Mr Smith breathed a sigh of relief when he spotted the extra-length king bed. His six-foot-plus frame challenges most hotel beds, ending up in comical feet-out-the-end situations. Generally, this presents no more of a problem than some night-time giggling for me. However, our previous tropical trip saw a particularly hungry mosquito settle in for a full meal overnight, leaving the poor chap with an oversized foot the next day. Since then, big beds have been key to a harmonious holiday.

Our bathroom, with its power shower, deep claw-footed bath, candles and Rooibos bath products, was a delight. We tipped in a whole bunch of scented foaming whatsits and enjoyed a luxurious soak. There’s also a well-stocked minibar, hairdryer and fluffy white towelling gowns, perfect for Hollywood star-style sauntering. Mr Smith muttered something about the television, which, to be fair, only had access to local stations and no international news. This soon became something of a humorous plus point though, as the local newsreader, who looked as though he’d been dipped in creosote, had a look of acute surprise every time the camera panned back to him. We wondered what he could be up to during the pre-recorded sections.

It was now well into afternoon-snack-o’clock, so we went off to explore De Waterkant, a newly restored neighbourhood on the edge of the city centre, which overlooks Table Bay. This cosmopolitan area houses fabulous galleries, eateries and impressive, MTV Cribs-style private residences. We spent a happy hour simply checking out the mansions and deciding which would best suit us when we finally make our millions. Well, a woman can dream…

We headed for Café Maxim, new to the area, discreetly tucked away at the far end of Waterkant Street. The chef, Anna, flies in Poilâne bread from Paris and makes the most delicious tartines, which we followed with some great coffee and lemon tart. Sated after this masterclass in simple, delicious cooking, we decided it was time to enjoy a similar level of expert artistry by visiting the latest show at the Michael Stevenson Gallery (Hill House, De Smidt Street). Artists from Ghana, Ethiopia, Nigeria and Cameroon were exhibiting when we visited.

You can have plenty of other rewarding moments on the same street as the gallery, although these will tend to be rather less rarified. Yup, we’re talking shopping. In the same building as the gallery is Cape Cobra, one of the best-kept secrets of Cape Town, with its fantastic showroom containing an extensive selection of skin handbags. Just a little way down Waterkant Street is top-end craft store Africa Nova. We purchased a few beautiful plates and, wahey, a ring for me! We also checked out Nope Private Collection, a few doors down, for its range of Indian items – from four-poster beds to cute mini chandeliers – and the quirky Cape to Cairo, also great for home furnishings.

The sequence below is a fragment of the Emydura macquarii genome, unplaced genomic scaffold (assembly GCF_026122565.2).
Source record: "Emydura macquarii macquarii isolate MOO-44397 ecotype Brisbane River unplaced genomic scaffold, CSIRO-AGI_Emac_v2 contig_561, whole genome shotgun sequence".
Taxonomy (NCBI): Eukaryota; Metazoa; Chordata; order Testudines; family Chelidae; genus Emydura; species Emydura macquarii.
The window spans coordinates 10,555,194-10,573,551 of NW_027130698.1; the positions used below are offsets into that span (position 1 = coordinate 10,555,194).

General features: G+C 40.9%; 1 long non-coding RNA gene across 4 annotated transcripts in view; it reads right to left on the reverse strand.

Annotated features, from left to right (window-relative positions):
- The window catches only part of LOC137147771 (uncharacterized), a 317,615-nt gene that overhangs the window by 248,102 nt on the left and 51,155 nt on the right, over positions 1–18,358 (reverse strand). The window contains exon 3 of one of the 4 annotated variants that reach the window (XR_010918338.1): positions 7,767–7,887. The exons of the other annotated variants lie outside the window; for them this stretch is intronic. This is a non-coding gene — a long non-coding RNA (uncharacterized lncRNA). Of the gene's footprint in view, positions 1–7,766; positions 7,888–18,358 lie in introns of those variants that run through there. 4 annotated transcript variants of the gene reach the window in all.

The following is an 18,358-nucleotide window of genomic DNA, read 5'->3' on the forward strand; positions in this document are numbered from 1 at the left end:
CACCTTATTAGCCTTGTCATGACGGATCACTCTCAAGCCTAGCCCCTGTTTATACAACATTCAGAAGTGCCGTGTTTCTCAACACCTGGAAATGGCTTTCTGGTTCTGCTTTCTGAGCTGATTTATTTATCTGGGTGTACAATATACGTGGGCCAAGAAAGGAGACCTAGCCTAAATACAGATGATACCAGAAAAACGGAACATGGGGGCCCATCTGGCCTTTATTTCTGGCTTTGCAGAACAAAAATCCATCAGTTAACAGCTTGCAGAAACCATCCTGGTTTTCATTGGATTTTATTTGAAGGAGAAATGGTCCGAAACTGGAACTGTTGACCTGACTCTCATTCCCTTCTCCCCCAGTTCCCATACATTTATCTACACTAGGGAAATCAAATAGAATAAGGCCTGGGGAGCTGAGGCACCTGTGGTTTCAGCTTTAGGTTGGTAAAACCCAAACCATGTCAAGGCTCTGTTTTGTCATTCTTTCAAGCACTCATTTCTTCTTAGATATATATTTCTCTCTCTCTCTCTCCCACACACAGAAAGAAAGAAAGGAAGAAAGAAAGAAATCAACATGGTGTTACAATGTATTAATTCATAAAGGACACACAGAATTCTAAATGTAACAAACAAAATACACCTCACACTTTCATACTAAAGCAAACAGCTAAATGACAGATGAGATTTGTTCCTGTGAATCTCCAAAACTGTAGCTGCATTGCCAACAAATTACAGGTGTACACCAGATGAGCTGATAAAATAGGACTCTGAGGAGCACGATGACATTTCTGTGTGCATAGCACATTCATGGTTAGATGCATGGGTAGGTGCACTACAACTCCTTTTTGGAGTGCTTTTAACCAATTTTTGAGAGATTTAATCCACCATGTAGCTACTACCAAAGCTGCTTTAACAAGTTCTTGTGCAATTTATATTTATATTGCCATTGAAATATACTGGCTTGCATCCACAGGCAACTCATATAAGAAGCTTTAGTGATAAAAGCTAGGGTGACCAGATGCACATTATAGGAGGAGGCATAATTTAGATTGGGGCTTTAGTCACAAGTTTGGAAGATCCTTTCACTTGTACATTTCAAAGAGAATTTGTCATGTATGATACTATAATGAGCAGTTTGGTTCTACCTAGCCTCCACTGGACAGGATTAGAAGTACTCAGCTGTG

Welgelegen welcomed us back with a roaring fire in the lounge, complimentary sherries and wine on the sideboard, and a general air of bonhomie. It wasn’t long before we found ourselves in need of a pre-dinner nap and, after careful analysis, we figured out that it must be the sherry. That’s what your grandmother drinks at Christmas, right? And who always falls asleep after the Queen’s speech? Exactly. We rest our case.

Come breakfast time, as if on cue, the ‘cloth’ of cloud started to cover Cape Town’s most famous landmark, providing the perfect South African moment (or, in our case, photo op). Mr Smith even stopped wolfing down fresh croissants long enough to look at the view and make some vaguely complimentary comparison between its beauty and my own. Believe me, this is unusual. But it you’re not bursting with romance after a weekend here, get yourself along for a medical check-up pronto – there is a distinct possibility that you are clinically dead.

The Guestbook

Whenever you book a stay at a Smith hotel with us, we'll invite you to review it when you get back. Read what other Smith members had to say in Welgelegen's Guestbook below.

 

No Smith members have posted their reviews of Welgelegen yet. You could be the first!